My first glimpse of Croatia was from the sky. Our flight from Bonn, over the Alps, descended over the coastal city of Split, our first stop in the Balkan country. And it was love at first sight.
The view was magnificent. Clear blue skies, gray and green mountains as a backdrop and the accompanying dark blue waters of the Adriatic Sea to complete the perfect holiday mood. “Aah” and “oohs” filled the air as passengers craned their necks for a glimpse of the exotic destination.
The half-hour drive to Split’s old town was royal – in a large car owned and driven by a Croatian lady. Cheaper taxis and comfortable public transport are available, but we didn’t mind paying a little extra for this comfortable ride along the well-maintained highway to Split City – then the small, winding, cobbled roads leading up to to the charming pedestrianized old town, right by the sea.
Our new home was a lovely little cottage. After dropping off our bags we ran to the seaside as we wanted to catch the dying remains of the sun before sunset. As we hurtled down the hill to the sea, just a few hundred yards away, we couldn’t hold back our excitement.
It was there – the Riva promenade, the heart and soul of Split, facing the sparkling blue Adriatic, with its breathtaking harbor, flanked by yachts and ships. A cool breeze made the mood perfect and invigorating. We remained silent, looking out to sea, soaking up as much coolness as we could.
We were in People’s Square (Pjaca), right in the center of the sprawling promenade. To our right was the Place de la RÃ©publique, or Trg Republike, guarded on three sides by a neo-Renaissance palace. To our left was Diocletian’s Palace, a UNESCO World Heritage Site. The palace, which resembles a fort, occupies almost half of the old town. Records indicate that Roman Emperor Diocletian built it as a retirement home between AD 295 and 305, where he lived until his death.
It took us a while to overcome the pleasant shock of encountering such pulchritudinary terrain. Close by, bordering the sea, was a retaining wall, along which ran a parallel footbridge, where men, women and children wandered and chatted. Then, a green space dotted with benches, followed by kiosks selling snacks and souvenirs. And then the rows of dining joints with patio tables with umbrellas.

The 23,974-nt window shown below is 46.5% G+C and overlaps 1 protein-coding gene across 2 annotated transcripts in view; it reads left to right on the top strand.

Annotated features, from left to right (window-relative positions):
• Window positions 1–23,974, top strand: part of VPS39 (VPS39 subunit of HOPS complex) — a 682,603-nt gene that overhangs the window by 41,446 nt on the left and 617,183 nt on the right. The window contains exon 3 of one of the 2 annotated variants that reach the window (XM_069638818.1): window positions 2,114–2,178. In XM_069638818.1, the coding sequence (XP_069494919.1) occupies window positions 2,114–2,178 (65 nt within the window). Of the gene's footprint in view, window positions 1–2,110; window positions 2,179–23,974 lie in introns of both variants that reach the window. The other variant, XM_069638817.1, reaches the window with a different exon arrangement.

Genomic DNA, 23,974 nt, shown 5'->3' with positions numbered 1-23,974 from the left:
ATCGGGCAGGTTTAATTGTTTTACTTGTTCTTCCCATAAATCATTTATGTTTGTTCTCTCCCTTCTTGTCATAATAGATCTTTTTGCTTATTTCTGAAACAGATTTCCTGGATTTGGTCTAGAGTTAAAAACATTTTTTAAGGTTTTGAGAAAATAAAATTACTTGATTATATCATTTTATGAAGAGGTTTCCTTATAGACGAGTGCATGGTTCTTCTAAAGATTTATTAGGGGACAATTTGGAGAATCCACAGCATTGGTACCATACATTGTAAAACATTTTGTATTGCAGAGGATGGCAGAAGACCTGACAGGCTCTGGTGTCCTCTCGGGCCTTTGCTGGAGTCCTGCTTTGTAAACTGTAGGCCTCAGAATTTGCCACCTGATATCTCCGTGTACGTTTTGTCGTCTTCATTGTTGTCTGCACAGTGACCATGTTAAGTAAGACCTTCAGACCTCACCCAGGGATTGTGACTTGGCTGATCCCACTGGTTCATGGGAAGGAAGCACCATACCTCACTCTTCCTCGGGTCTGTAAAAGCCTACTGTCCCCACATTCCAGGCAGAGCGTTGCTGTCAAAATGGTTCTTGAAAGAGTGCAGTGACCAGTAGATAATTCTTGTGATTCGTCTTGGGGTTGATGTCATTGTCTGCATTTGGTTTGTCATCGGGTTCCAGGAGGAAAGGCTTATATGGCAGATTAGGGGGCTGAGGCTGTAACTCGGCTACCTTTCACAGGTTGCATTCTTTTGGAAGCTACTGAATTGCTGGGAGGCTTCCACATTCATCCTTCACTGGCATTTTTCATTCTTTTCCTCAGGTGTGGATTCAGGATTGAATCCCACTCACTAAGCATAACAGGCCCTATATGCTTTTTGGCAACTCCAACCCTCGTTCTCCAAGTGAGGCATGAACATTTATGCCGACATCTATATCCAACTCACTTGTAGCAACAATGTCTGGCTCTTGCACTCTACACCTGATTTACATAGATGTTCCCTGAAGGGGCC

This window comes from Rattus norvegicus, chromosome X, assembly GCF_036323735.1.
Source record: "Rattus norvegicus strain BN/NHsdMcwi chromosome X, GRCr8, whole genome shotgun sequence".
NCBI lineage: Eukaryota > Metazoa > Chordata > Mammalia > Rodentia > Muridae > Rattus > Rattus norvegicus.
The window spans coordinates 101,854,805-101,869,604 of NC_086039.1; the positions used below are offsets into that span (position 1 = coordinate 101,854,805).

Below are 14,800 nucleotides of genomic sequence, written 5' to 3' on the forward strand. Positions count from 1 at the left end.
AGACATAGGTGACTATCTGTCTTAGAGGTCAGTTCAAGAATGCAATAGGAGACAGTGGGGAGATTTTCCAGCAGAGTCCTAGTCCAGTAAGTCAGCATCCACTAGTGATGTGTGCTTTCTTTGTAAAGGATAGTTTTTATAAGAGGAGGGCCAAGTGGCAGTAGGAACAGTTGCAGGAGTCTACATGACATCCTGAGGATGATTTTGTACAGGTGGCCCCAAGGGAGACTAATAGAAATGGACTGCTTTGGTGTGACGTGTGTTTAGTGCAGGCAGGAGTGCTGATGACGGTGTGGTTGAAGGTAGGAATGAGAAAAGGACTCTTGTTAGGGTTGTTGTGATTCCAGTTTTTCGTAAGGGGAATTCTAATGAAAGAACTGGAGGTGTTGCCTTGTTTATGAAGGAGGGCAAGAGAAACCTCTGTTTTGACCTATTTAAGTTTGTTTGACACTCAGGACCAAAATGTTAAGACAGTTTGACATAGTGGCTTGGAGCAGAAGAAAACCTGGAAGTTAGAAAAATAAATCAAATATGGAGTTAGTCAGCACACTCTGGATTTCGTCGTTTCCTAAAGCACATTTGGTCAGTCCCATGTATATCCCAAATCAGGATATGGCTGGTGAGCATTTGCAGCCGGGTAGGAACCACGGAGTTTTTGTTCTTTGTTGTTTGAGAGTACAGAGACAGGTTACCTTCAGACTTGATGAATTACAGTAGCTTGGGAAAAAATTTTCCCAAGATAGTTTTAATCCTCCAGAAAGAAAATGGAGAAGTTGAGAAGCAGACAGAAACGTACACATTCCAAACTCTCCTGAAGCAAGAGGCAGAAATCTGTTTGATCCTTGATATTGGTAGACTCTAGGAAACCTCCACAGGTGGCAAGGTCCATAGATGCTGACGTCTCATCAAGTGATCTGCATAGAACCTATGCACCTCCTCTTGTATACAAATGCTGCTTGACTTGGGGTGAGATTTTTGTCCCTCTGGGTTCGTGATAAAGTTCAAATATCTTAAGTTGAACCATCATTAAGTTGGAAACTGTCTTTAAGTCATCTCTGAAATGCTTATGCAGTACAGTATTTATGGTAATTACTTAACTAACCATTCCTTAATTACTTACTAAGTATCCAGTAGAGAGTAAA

Next to the promenade is Varos, a suburb of the old town. It is a hilly neighborhood with small and large stone houses nestled along long, narrow, winding lanes with hotels and apartments, cafes, small shops, exchange counters, bakeries and gift shops. A local market selling sea fish, meat, and exotic fruits and vegetables made it even closer to a neighborhood.
… started at dawn after a good night’s sleep. We had an omelet breakfast with fresh bread and cheese, coffee and milk. Energized, we decided to explore Split further. The first was a sea cruise to captivating caves and blue lagoons. A three-island tour took us to BiÅ¡evo (with its blue cave), where the sea kisses the sky, Vis (Stiniva bay and KomiÃ Â¾a town are major attractions) and Ravnik Island (with its cave green).
We returned in the late afternoon, leaving plenty of time to explore Diocletian’s Palace and Peristyle Square, the 13th century Sveti Duje (St. Domnius Cathedral), the Temple of Jupiter, the Statue of Grgur Ninski, the Croatian National Theater, Cindro’s Palace, Vocni Trg (Fruit Square), among others. Dinner was a healthy affair: chicken steak with salad and potato wedges for my son, Pljeskavica, a Croatian grilled minced meat dish stuffed with cheese for my wife. Brudet, a local broth made from different types of fish, and risotto for me.
Early on the third day, we left early before the onset of the harsh sun for our 178 meter ascent to nearby Marjan Hill, another must-see spot. One of the most prominent places along the climb was the Ivan Mestrovic Gallery where, a year after our visit, Salma Hayek and Owen Wilson-starrer happiness had to be filmed. Other places worth a visit include MeÅ¡trovic KaÅ¡telet, a summer house, the Museum of Croatian Archaeological Monuments, an old Jewish cemetery and churches. But, for me, the highlights were Telegrin Peak, the highest point, and the Marjan Hill viewpoint, from where you can get a bird’s eye view of the spectacular waterfront. The climb was arduous, but the scenic stops were worth it.